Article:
Whatever size company you work within, meetings can be crucial to the effectiveness of the business -but only if you speak up and ensure that your input is heard.
So if you find yourself taking a back seat in meetings,you can take action – both for the good of the business and for your profile.
Here are some ideas how:
1. Be selective
Know when best to contribute as well as how best to contribute. Have a sense of timing to ensure you contribute without being disruptive.
2. Be concise
Teams that work well tend to share the distribution of airtime with no one person dominating more than another. A big contributor to this efficiency is the ability to ‘get in’ to the conversation, say what you need to say and then ‘get out’.
Being mindful of your personal style and the levels of participation across the group are fundamental to improving your performance and the success of the group.
If you don’t have anything to add to the subject under discussion, you can help the entire meeting by summarising key points at regular intervals.
To summarise accurately you have to be a good listener and be attending to the contributions of others rather than focussing on your own agenda.
A behaviour label is a device which announces the behaviour that you’re going to use next. For example: ‘Can I just ask a question?’, followed by a question, or ‘I’d like to add some information here’, followed by giving information, etc.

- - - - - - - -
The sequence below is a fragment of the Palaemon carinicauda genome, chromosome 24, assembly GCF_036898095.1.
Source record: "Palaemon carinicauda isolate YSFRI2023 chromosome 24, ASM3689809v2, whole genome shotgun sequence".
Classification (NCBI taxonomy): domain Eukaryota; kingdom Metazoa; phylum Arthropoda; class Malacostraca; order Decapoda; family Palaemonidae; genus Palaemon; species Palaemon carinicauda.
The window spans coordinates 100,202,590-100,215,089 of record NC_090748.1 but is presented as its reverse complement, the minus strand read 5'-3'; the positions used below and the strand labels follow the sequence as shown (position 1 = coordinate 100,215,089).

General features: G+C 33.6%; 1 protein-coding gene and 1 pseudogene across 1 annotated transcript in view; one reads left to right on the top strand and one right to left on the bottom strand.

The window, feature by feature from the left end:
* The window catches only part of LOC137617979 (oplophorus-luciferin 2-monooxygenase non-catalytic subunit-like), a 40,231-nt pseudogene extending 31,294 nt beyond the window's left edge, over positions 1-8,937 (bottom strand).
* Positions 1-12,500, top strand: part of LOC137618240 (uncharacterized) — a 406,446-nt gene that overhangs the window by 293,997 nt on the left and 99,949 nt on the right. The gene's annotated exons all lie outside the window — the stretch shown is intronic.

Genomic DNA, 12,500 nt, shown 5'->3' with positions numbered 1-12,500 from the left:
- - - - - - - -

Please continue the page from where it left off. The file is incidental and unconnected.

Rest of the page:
Labelling helps to command attention and it create space for you to say your piece.
5. Shutting Out
Sometimes, to get into a conversation you have to steal the airtime from another person. This is a behaviour known as Shutting Out. If you’re reluctant to speak out in a meeting your attempts at using this behaviour will likely be ineffective.
One way to claim airtime is giving a non-verbal indication that you want to get in to the discussion. You can lean forward, indicate with your hand, nod with your head and/or make eye contact with the speaker or the chairperson in a way that communicates ‘I have something to say’.
This is a behaviour used by the most skilful individuals. Building behaviour is defined as ‘adding to or modifying a proposal or suggestion made by another person’. In a meeting this might sound like.
Proposal: I’d like to spend some time looking at those figures
Build: Maybe we could get Sam to talk you through them
Summarising, building relies on your ability to listen. Done authentically, Building also demonstrates that your interest lies with the people generating the ideas, rather than competing with your own ideas.
Reacting behaviours are the way we let other people know how we respond to what they have said. The two most common reacting behaviours are Supporting and Disagreeing.
8. Ask questions
If there was one mantra I would like to resonate around the walls of corporate meeting rooms, it’s this: Give less, Ask more, Ask better. The intent is to help you build your interactions around inquiry.
Being curious rather than judgmental is one of the most powerful ways to ensure you are heard and to build the relationships that will help you towards success. Questions also help to provide clarity in the meeting, ensuring people leave with the same level of understanding.
Building awareness of these tactics and taking opportunities to practice should mean you are heard in meetings; to the good of yourself and your organisation.